Ethiopia & Netherlands sign MoU: How much have Ethiopian producers directly benefitted from their cooperation?

5 Apr

by Keffyalew Gebremedhin

Ambassador Dina Mufti

Ambassador Dina Mufti

This article is based on ERTA news report: Ethiopia, Netherlands sign MoU . It dwells on the remarks of Ambassador Dina Mufti, Spokesperson of the Ethiopian Ministry of Foreign Affairs.

On Thursday April 4, the spokesperson is quoted stating, “Netherlands is one of those countries that have remarkable economic and diplomatic relations with Ethiopia.” By that sentence, I was induced into expecting to read in the next line how much Ethiopia, as a country and Ethiopians as investors and entrepreneurs, have benefitted from that “remarkable economic and diplomatic relations” with the Netherlands.

Unfortunately, the spokesperson left me hanging waiting to hear more. All he did is to proceed to further elaborating an interesting argument that defeats his point. He said, “Most of the foreign investors engaged in horticulture development in Ethiopia are citizens of the Netherlands … The country is a major importer of Ethiopia’s flowers, vegetables and fruits.”

If my reading of Ambassador Dina’s remarks is to do justice to what he has wanted to put across, I regret to say that he has only shown that he still is in the thrill of the chase how many foreign investors are involved in Ethiopian horticulture. As a testimony bearer to the nation on its all-round activities from the vantage point of the foreign ministry, he ought to be an informer and educator from whom Ethiopians should derive beneficial information about their country’s activities.

One could clearly sense from the quotation above, alluded to the spokesman, that Ethiopians are hugely endowed with a mindset that emplaces the country and its people at the receiving end of the “favors” of others. Often officials are heard singing praises of others, sadly without even meaning it.

That is why that this article has become an expression of that disappointment, making known my inconvenience with his hyperbole in Ethio-Dutch cooperation in the fields of investment, economic, trade and technology and technical assistance.

Put in simple terms, his official remark deafeningly ignores that the Netherlands has been the most successful horticultural market for over 500 years. In the modern era, I might add, it has built well-managed and efficient global market importing at cheap prices from developing countries and re-exporting at competitive but fairly profitable prices to Europe.

“Remarkable economic and diplomatic relations”

The spokesperson’s remarks ought would have done justice to the glaring reality and both countries’ interests, if he addressed himself to how much both sides have benefitted, or are likely to benefit their “remarkable economic and diplomatic relations.” I bring this because, at heart I have the desire to see in particular Ethiopian investors benefitting from best lessons in the production and marketing of horticultural produces from the Netherlands innovative and trendsetting greenhouse technologies.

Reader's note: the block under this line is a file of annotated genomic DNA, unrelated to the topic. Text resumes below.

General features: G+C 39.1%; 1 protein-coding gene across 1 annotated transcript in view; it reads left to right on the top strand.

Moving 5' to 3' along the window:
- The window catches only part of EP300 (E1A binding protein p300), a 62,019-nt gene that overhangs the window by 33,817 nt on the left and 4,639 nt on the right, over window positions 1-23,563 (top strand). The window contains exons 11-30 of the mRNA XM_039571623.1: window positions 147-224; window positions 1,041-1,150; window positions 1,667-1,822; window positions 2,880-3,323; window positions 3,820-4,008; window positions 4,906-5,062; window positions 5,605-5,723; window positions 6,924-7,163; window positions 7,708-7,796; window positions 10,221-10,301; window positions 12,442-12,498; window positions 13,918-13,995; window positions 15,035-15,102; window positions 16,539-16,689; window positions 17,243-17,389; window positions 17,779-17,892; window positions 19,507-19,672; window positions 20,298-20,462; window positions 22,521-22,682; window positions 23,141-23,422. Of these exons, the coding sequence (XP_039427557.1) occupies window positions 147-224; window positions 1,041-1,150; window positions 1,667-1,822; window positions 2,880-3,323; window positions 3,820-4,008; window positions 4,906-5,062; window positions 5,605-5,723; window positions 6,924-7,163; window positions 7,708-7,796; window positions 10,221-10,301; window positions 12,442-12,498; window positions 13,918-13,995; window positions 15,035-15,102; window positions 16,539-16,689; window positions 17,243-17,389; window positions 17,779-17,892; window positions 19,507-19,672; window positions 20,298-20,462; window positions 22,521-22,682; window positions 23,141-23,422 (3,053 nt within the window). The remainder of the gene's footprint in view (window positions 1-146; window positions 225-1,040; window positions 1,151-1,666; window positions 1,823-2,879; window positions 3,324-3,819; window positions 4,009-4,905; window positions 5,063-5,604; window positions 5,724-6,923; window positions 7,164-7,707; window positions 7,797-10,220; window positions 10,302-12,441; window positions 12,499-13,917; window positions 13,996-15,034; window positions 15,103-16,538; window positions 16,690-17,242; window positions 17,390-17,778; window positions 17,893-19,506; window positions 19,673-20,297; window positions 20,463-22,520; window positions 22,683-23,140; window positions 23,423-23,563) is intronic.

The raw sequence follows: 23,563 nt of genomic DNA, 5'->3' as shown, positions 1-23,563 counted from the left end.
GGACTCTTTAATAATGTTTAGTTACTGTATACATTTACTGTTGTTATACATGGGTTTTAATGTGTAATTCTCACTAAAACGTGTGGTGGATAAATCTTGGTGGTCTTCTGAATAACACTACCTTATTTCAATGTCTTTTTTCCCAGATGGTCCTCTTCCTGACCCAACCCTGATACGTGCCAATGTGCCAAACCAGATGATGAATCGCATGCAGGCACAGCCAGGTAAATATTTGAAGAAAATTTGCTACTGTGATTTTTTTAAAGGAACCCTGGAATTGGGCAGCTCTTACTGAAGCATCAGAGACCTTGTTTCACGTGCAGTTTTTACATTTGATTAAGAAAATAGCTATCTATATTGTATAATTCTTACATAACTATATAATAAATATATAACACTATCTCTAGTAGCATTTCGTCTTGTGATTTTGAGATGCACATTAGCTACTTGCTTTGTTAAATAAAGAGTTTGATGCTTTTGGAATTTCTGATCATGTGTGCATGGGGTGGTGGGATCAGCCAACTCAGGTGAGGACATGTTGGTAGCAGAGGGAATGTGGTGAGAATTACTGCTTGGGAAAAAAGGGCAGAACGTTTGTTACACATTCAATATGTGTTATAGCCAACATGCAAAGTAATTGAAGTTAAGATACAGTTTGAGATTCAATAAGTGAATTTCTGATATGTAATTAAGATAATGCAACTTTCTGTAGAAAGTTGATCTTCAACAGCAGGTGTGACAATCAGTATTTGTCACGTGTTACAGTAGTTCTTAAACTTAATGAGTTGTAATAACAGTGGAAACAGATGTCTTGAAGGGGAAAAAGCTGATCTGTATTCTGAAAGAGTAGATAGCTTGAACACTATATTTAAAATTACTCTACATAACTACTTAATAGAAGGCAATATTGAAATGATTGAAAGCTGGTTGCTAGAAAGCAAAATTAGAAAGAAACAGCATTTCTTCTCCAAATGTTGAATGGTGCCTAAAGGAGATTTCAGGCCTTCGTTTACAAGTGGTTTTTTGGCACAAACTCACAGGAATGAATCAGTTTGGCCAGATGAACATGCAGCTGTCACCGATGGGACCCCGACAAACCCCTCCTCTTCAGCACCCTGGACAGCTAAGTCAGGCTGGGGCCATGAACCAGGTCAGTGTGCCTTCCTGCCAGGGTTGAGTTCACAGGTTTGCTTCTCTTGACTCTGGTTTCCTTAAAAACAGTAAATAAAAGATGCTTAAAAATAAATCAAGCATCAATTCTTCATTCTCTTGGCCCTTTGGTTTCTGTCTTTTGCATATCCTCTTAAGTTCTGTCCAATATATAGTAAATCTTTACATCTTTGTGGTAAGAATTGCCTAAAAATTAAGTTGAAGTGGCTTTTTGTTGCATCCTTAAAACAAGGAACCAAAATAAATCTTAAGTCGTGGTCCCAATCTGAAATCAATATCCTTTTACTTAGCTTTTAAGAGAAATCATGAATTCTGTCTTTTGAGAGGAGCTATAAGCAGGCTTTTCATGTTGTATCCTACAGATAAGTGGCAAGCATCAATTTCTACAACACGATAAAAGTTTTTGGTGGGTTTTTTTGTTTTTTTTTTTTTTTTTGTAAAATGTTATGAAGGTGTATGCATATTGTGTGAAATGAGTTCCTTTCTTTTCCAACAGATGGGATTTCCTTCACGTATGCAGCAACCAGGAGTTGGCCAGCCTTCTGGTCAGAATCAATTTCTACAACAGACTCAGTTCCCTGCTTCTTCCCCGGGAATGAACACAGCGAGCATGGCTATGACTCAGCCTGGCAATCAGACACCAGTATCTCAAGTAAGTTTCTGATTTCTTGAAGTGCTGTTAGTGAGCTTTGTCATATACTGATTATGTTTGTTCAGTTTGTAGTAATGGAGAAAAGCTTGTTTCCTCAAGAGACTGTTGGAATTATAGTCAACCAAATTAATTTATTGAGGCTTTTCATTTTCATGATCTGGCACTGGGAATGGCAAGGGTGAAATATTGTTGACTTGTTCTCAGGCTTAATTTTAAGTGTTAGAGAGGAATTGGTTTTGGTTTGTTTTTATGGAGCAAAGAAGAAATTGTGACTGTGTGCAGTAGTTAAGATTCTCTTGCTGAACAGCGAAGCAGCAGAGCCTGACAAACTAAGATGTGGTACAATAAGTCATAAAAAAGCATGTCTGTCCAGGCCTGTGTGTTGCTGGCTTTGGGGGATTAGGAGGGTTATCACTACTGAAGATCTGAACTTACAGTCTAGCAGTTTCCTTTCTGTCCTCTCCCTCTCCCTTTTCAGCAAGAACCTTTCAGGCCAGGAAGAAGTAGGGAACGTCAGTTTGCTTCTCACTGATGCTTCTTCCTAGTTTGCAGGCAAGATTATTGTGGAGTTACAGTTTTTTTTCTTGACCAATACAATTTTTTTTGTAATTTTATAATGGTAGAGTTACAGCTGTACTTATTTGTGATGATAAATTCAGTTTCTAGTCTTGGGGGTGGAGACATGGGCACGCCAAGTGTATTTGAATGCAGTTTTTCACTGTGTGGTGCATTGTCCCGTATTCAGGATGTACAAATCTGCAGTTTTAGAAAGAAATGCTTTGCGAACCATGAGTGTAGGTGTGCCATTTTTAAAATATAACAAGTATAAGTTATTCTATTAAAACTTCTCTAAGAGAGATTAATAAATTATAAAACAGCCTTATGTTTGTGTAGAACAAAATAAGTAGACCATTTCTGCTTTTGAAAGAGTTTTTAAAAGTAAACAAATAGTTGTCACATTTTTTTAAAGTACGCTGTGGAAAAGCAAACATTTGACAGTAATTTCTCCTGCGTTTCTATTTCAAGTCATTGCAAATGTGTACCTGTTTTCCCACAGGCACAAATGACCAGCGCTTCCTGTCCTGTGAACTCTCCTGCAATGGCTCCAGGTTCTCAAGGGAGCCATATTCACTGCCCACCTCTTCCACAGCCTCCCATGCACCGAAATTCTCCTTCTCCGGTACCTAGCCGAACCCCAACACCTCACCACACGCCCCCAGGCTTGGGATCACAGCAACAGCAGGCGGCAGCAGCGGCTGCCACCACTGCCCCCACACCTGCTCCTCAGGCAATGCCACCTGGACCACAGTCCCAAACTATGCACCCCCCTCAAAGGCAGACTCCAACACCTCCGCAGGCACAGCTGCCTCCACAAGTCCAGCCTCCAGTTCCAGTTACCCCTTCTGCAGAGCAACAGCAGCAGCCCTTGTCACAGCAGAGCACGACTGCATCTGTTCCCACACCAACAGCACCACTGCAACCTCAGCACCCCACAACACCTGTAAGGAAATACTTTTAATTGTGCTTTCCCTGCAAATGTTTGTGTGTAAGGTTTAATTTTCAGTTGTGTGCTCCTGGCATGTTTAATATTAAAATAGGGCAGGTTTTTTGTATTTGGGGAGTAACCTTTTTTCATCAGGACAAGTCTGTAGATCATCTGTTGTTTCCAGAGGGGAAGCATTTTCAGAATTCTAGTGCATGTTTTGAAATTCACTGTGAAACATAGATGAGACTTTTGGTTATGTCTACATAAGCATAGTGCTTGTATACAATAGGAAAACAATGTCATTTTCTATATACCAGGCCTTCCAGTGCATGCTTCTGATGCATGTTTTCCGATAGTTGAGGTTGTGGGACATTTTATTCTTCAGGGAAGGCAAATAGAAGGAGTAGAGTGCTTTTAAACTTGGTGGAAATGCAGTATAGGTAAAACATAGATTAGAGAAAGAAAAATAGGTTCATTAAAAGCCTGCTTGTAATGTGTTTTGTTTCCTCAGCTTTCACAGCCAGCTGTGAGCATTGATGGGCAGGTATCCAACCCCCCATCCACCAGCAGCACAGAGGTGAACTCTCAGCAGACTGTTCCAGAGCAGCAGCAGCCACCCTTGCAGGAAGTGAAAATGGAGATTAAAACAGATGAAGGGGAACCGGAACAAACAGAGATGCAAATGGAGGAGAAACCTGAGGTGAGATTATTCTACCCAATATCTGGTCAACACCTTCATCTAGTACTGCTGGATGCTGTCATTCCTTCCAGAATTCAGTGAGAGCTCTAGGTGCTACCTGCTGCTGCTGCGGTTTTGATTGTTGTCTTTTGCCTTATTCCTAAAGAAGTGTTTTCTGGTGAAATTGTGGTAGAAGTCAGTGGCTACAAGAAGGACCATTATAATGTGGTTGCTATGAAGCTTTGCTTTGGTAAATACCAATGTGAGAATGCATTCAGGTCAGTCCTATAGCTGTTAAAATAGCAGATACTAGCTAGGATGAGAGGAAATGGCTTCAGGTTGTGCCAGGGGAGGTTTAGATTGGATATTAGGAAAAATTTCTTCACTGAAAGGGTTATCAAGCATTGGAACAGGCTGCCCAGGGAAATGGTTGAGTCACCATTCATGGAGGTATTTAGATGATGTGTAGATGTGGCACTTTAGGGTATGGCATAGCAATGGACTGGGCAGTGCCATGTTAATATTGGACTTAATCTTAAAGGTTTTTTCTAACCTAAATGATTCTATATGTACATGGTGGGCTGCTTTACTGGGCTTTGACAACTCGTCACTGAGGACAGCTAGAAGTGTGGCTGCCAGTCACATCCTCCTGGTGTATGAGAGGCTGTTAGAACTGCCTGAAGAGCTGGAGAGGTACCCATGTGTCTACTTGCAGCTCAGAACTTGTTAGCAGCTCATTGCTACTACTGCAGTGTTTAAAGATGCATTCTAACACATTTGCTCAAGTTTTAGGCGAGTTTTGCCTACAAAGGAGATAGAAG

Moreover, the Netherlands success is predicated not only on their production capacities. But also it is founded on their sophisticated ability, strategies and mechanisms to import cheap flowers, fruits and vegetables from developing countries and make them available to markets throughout Europe.

My understanding is that good policies prevent exaltation in sterile protocols and (memorandums of understanding) MoUs. Good policies rather move like laser in search of national benefits from best lessons, such as the Dutch experience and knowhow with their extensive wholesale trade networks of boards, councils and associations in the horticultural business.

Notwithstanding the important measures that have nudged Ethiopia during the past decade into showcasing its enormous potentials to move forward, there is no doubt that it still finds itself in backward state. Amongst other things, this is what the UNDP’s 2013 human development metrics have just confirmed, on which I had extensively commented. At least, the Dutch seem to give the impression that they attach importace to it. Dutch Minister for Foreign Trade and Development Cooperation Lilianne Ploumen, who moved from the past of Minister for International Trade and Development Cooperation, in February visited activities of the Ethiopian horticultural sector, accompanied by a huge trade delegation.

In addition, evidently for the first time we also heard through official admissions from the Bahr Dar ruling party congress at the end of March 2013 the plea about the need to tipping the balance away from the impending serious economic and political difficulties into which Ethiopia has now been mired.

As one strand, one can see possibilities for the Ethiopian Foreign Ministry, in collaboration with the Ethiopian Horticultural Association, to play useful role in getting a study by serious experts – kind of a road map for Ethiopia’s horticulture. The purpose of such an undertaking is to tap into Dutch all-round support, especially in sharing their knowhow to improve Ethiopia’s production capacities, especially individual and enterprise competitiveness at home and abroad.

Putting to work the “remarkable economic and diplomatic relations”